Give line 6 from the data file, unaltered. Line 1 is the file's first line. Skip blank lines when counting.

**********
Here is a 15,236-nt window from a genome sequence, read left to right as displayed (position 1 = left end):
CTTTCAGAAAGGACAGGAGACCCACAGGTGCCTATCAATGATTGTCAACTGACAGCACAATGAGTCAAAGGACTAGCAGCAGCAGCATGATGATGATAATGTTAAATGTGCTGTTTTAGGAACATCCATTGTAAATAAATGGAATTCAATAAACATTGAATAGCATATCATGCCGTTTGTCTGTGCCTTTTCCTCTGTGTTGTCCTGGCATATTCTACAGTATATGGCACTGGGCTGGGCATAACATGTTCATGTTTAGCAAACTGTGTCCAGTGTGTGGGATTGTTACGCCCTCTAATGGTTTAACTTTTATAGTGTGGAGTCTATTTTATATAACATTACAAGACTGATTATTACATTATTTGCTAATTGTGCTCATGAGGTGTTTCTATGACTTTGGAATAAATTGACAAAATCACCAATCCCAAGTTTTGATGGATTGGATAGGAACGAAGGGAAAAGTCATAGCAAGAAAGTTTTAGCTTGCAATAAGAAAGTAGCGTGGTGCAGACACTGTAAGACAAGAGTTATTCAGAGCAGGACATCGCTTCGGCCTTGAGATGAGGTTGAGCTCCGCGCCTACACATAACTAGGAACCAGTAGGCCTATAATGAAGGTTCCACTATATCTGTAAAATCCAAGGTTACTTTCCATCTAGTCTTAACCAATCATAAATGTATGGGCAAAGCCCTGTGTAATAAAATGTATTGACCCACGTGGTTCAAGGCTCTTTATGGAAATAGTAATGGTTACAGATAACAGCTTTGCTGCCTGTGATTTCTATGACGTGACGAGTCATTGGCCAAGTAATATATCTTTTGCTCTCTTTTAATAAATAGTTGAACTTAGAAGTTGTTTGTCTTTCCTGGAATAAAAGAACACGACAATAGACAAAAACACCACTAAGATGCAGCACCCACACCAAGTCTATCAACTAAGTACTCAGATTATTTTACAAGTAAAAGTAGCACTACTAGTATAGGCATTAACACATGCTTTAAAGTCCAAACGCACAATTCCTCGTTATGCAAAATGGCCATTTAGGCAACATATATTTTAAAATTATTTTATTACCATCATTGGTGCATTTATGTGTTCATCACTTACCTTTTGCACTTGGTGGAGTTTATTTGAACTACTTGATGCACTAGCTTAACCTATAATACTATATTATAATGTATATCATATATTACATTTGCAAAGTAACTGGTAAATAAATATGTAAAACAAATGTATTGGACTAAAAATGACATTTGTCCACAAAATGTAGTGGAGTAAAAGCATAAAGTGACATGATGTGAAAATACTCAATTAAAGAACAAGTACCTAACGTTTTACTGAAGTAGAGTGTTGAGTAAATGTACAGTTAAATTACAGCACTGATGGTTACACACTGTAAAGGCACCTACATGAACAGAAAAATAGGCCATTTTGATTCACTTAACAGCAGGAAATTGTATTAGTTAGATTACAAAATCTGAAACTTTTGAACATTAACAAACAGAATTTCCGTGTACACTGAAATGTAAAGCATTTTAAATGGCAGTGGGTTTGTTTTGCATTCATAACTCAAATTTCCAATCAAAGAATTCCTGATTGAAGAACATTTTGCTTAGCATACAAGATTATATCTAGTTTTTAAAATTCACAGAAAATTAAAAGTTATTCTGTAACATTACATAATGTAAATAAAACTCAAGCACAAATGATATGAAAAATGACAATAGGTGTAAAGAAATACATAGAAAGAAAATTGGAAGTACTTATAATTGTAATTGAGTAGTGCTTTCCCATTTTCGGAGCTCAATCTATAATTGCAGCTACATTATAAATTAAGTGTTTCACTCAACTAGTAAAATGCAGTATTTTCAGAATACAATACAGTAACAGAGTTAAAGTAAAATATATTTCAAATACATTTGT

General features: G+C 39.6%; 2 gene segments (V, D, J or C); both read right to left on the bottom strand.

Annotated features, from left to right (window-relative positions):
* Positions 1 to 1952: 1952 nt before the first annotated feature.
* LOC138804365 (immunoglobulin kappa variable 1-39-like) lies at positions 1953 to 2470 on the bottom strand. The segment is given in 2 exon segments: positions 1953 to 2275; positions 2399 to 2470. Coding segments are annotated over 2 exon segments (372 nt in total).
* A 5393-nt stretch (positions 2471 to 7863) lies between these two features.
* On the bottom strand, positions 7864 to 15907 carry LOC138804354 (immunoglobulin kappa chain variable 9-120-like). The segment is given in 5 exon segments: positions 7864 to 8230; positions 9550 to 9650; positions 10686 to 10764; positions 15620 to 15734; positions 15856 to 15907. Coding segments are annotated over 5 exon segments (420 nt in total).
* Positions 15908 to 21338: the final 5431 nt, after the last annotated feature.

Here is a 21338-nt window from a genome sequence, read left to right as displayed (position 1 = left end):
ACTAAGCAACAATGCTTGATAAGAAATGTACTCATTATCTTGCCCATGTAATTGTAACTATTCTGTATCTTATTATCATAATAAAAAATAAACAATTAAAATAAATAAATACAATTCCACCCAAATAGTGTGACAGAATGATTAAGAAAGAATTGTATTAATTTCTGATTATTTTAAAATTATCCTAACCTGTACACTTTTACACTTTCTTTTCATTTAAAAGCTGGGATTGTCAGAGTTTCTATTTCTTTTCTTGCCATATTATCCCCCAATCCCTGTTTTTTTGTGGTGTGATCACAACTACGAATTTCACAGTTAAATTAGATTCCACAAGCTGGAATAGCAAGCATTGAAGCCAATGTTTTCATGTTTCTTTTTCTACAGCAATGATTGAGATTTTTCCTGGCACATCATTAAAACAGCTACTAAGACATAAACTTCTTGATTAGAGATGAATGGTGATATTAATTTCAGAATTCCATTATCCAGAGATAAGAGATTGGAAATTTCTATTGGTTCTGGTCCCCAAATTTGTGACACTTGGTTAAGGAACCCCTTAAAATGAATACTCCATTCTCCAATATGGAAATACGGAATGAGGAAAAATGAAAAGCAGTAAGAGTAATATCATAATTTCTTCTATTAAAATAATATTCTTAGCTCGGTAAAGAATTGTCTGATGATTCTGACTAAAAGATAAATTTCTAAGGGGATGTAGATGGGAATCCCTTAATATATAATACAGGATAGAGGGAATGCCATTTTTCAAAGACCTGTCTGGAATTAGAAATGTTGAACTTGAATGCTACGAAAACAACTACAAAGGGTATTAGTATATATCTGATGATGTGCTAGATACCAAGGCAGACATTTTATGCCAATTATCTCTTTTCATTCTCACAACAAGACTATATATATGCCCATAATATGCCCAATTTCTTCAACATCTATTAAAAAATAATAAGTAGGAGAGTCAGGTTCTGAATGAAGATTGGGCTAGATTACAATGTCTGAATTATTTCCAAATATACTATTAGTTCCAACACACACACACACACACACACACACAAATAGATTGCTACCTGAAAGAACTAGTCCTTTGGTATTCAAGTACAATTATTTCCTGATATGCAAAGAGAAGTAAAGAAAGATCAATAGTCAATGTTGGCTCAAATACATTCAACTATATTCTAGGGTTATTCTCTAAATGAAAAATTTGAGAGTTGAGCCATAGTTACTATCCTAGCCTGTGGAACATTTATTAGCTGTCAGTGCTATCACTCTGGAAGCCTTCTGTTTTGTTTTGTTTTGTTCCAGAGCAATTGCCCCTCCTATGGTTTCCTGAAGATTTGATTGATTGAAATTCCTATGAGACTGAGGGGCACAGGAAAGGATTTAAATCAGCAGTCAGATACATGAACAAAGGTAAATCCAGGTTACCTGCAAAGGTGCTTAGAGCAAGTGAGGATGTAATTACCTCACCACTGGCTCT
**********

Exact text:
* LOC138804365 (immunoglobulin kappa variable 1-39-like) lies at positions 1953 to 2470 on the bottom strand. The segment is given in 2 exon segments: positions 1953 to 2275; positions 2399 to 2470. Coding segments are annotated over 2 exon segments (372 nt in total).